Ally Brooke, former member of Fifth Harmony, revealed that her time with the girl group was "traumatizing" and rife with toxicity. She also claimed that she was mentally and verbally abused by several staff members and executives at the record label.
"It was a whirlwind. I'm going to say how proud I am of Fifth Harmony, of what we did, of what we did for music, what we did for female empowerment, what we did for girl groups," 27-year-old Brooke said on the debut episode of her podcast The Ally Brooke Show. "We will be in the history books, y'all."
"But I hate saying this: My time in Fifth Harmony, I didn't enjoy it. I didn't love it," she continued. "It was hard because there was so much going on. So much behind the scenes, so much toxicity, so much abuse, so much about of power, so much mental abuse, verbal abuse, and it's just horrible and to me, it's a shame because we were so big. I should have enjoyed myself more."
Fifth Harmony was assembled together on the American version of The X Factor in 2012, and signed a joint record deal with show judge Simon Cowell's label Syco Records and L.A. Reid's label Epic Records. The group — Brooke, Normani, Camila Cabello, Lauren Jauregui, and Dinah Jane — released a handful of hits, including 2015's "Worth It" and 2016's "Work From Home." However, the group first began to fracture when Cabello left the group to pursue a solo career. In 2018, the Fifth Harmony announced that they would be taking an indefinite hiatus, which essentially amounted to them disbanding for good and each going solo in some capacity.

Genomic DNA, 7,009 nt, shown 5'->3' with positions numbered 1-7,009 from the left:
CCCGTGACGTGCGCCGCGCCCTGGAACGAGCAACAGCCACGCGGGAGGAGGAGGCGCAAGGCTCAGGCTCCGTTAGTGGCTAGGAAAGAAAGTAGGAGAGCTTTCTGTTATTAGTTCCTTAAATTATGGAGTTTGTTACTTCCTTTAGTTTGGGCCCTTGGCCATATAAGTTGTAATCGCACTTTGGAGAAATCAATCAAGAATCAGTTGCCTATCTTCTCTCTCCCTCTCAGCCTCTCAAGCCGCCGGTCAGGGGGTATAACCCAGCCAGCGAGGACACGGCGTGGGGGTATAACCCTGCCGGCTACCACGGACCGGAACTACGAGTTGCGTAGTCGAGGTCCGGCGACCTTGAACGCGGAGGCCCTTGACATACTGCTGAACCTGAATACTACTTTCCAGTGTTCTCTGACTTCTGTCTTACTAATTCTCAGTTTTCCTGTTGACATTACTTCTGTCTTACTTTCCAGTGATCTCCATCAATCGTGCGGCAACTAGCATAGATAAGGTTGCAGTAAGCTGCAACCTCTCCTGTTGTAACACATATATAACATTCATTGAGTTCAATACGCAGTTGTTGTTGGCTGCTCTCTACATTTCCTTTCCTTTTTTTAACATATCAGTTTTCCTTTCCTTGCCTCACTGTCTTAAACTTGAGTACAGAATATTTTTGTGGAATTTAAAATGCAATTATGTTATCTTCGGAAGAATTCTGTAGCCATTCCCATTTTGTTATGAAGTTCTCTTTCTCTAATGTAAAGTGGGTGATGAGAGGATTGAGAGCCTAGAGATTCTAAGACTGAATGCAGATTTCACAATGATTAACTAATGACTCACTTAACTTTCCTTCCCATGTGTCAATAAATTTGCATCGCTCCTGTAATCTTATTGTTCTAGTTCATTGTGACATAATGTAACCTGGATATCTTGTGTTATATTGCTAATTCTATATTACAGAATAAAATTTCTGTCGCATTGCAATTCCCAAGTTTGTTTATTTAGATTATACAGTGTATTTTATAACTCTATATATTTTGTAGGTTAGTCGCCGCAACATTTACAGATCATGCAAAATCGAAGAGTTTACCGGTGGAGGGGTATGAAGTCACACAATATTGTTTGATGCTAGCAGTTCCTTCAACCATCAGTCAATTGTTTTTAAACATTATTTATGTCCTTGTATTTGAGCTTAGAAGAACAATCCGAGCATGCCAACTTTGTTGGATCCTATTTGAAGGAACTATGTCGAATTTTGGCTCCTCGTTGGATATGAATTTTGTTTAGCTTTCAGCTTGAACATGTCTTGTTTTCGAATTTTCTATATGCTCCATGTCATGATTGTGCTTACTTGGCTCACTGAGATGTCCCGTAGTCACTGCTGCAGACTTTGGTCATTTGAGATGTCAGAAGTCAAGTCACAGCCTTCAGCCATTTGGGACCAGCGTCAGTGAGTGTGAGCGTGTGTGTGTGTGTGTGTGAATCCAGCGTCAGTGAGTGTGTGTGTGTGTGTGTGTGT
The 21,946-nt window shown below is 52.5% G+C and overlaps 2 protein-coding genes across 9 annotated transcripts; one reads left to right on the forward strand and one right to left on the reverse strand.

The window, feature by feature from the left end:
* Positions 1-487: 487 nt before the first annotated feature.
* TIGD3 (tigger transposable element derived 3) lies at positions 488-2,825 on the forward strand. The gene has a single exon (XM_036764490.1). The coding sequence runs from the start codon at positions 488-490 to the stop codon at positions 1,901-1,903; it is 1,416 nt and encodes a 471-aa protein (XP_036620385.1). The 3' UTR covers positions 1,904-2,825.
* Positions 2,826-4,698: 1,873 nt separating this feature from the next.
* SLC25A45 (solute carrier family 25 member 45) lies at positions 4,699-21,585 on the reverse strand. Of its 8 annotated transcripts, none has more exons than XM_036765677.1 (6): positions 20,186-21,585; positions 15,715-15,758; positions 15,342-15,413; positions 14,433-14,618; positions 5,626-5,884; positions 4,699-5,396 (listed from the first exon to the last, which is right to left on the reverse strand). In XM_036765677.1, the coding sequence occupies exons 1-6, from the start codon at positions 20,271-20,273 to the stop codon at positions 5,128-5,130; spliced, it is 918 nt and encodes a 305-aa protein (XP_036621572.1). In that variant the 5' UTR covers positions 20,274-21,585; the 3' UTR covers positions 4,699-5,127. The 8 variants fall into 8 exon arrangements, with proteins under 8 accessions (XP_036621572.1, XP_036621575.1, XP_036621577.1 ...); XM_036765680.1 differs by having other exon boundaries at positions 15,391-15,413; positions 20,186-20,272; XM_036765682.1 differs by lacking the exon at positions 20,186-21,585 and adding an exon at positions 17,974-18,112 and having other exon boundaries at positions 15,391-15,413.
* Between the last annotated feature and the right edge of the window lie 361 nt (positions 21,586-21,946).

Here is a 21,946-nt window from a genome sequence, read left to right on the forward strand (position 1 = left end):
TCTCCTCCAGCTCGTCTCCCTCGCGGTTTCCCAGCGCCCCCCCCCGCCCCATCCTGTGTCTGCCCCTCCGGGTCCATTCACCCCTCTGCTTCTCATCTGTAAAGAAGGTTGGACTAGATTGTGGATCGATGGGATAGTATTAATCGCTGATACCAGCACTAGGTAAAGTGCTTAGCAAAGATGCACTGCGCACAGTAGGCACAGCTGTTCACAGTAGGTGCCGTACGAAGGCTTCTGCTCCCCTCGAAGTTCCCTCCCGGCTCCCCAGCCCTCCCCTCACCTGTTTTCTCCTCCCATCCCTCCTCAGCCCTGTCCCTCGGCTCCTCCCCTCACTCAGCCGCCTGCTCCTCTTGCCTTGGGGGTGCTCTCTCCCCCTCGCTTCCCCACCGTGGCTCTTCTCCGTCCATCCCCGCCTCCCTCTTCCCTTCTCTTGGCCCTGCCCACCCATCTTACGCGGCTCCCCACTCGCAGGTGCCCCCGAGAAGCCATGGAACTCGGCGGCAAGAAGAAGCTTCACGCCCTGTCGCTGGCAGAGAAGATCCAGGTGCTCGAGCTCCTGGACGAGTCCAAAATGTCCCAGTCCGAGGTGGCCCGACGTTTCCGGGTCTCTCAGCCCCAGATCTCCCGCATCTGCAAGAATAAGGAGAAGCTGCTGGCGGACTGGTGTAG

Brooke also said that certain people at her former label made the women feel "inferior" and "uncomfortable." As an example, she specifically described a time in which she looked to an executive for help when she felt Fifth Harmony was "breaking," and instead of giving her support she alleged that he sexually harassed her.
"I show up to meet with him and he gives me a freaking thong," she said. "I know what he was trying to do. I was humiliated. I was going there super vulnerable [asking for help]... At the time, that behavior was accepted."
She said that it's for these reasons that she doesn't like reflecting on her time in the band, because as much as she felt like the "mom" and responsible for her fellow members, she often felt "helpess" and "hopeless."
"There's a weird balance of being grateful and being okay with the fact that things were not okay for me," she added. "It was traumatizing."
She also said that she felt shamed by the label and the media for her body — often getting categorized as the "big one" — and her voice, explaining that she and the women had to "fight for [their] lives" to get important singing parts on Fifth Harmony songs. "Later on, it did get better and in some moments, there were moments for me to shine and feel like I could contribute but that was really, really hard. That takes a toll on your confidence."
Unfortunately, the singer says that much of her good experiences in the group are clouded by the negative. "I'll look at a music video and all I'll remember is how I felt that day. How I felt super insecure, or how I felt let down or how I felt like I wasn't good enough," she said. "People around me told me that I wasn't good enough, I wasn't cool enough, I wasn't valued, nobody cared about me. It was awful but I also try to remember the good times."
Refinery29 reached out to Syco Records and Epic Records for comment.